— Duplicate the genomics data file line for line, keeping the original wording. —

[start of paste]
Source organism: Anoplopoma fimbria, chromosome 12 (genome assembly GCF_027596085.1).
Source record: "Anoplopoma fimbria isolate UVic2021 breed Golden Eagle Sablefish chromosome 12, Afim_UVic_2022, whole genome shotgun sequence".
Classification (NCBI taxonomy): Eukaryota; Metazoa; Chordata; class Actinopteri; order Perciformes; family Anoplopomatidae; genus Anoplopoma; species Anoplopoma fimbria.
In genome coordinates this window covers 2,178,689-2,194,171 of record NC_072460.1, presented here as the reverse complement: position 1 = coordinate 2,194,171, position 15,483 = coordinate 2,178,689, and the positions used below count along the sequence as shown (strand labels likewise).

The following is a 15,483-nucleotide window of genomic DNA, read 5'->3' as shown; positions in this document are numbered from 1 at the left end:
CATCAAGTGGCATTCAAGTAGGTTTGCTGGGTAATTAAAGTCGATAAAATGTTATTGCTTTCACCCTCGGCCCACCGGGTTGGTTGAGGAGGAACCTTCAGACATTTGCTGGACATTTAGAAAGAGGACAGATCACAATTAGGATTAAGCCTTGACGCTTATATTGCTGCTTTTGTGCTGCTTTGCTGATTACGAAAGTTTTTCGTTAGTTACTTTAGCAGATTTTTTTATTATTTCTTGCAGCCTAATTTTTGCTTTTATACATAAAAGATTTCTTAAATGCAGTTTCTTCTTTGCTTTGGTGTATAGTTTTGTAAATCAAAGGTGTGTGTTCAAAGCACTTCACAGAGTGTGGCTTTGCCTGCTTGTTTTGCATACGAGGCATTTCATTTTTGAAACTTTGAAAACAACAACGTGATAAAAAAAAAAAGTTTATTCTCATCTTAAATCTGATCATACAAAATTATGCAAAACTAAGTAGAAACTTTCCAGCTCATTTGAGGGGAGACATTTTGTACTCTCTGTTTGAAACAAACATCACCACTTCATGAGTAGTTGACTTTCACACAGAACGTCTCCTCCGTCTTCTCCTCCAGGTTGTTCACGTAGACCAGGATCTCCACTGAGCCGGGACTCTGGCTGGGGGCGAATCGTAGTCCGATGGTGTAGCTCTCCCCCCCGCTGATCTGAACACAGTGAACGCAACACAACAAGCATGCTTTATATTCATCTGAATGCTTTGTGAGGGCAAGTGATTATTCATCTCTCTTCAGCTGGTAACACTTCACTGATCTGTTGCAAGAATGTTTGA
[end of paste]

Source organism: Anoplopoma fimbria, chromosome 12 (genome assembly GCF_027596085.1).
Source record: "Anoplopoma fimbria isolate UVic2021 breed Golden Eagle Sablefish chromosome 12, Afim_UVic_2022, whole genome shotgun sequence".
Classification (NCBI taxonomy): Eukaryota; Metazoa; Chordata; class Actinopteri; order Perciformes; family Anoplopomatidae; genus Anoplopoma; species Anoplopoma fimbria.
In genome coordinates this window covers 2,178,689-2,194,171 of record NC_072460.1, presented here as the reverse complement: position 1 = coordinate 2,194,171, position 15,483 = coordinate 2,178,689, and the positions used below count along the sequence as shown (strand labels likewise).

The following is a 15,483-nucleotide window of genomic DNA, read 5'->3' as shown; positions in this document are numbered from 1 at the left end:
CATCAAGTGGCATTCAAGTAGGTTTGCTGGGTAATTAAAGTCGATAAAATGTTATTGCTTTCACCCTCGGCCCACCGGGTTGGTTGAGGAGGAACCTTCAGACATTTGCTGGACATTTAGAAAGAGGACAGATCACAATTAGGATTAAGCCTTGACGCTTATATTGCTGCTTTTGTGCTGCTTTGCTGATTACGAAAGTTTTTCGTTAGTTACTTTAGCAGATTTTTTTATTATTTCTTGCAGCCTAATTTTTGCTTTTATACATAAAAGATTTCTTAAATGCAGTTTCTTCTTTGCTTTGGTGTATAGTTTTGTAAATCAAAGGTGTGTGTTCAAAGCACTTCACAGAGTGTGGCTTTGCCTGCTTGTTTTGCATACGAGGCATTTCATTTTTGAAACTTTGAAAACAACAACGTGATAAAAAAAAAAAGTTTATTCTCATCTTAAATCTGATCATACAAAATTATGCAAAACTAAGTAGAAACTTTCCAGCTCATTTGAGGGGAGACATTTTGTACTCTCTGTTTGAAACAAACATCACCACTTCATGAGTAGTTGACTTTCACACAGAACGTCTCCTCCGTCTTCTCCTCCAGGTTGTTCACGTAGACCAGGATCTCCACTGAGCCGGGACTCTGGCTGGGGGCGAATCGTAGTCCGATGGTGTAGCTCTCCCCCCCGCTGATCTGAACACAGTGAACGCAACACAACAAGCATGCTTTATATTCATCTGAATGCTTTGTGAGGGCAAGTGATTATTCATCTCTCTTCAGCTGGTAACACTTCACTGATCTGTTGCAAGAATGTTTGA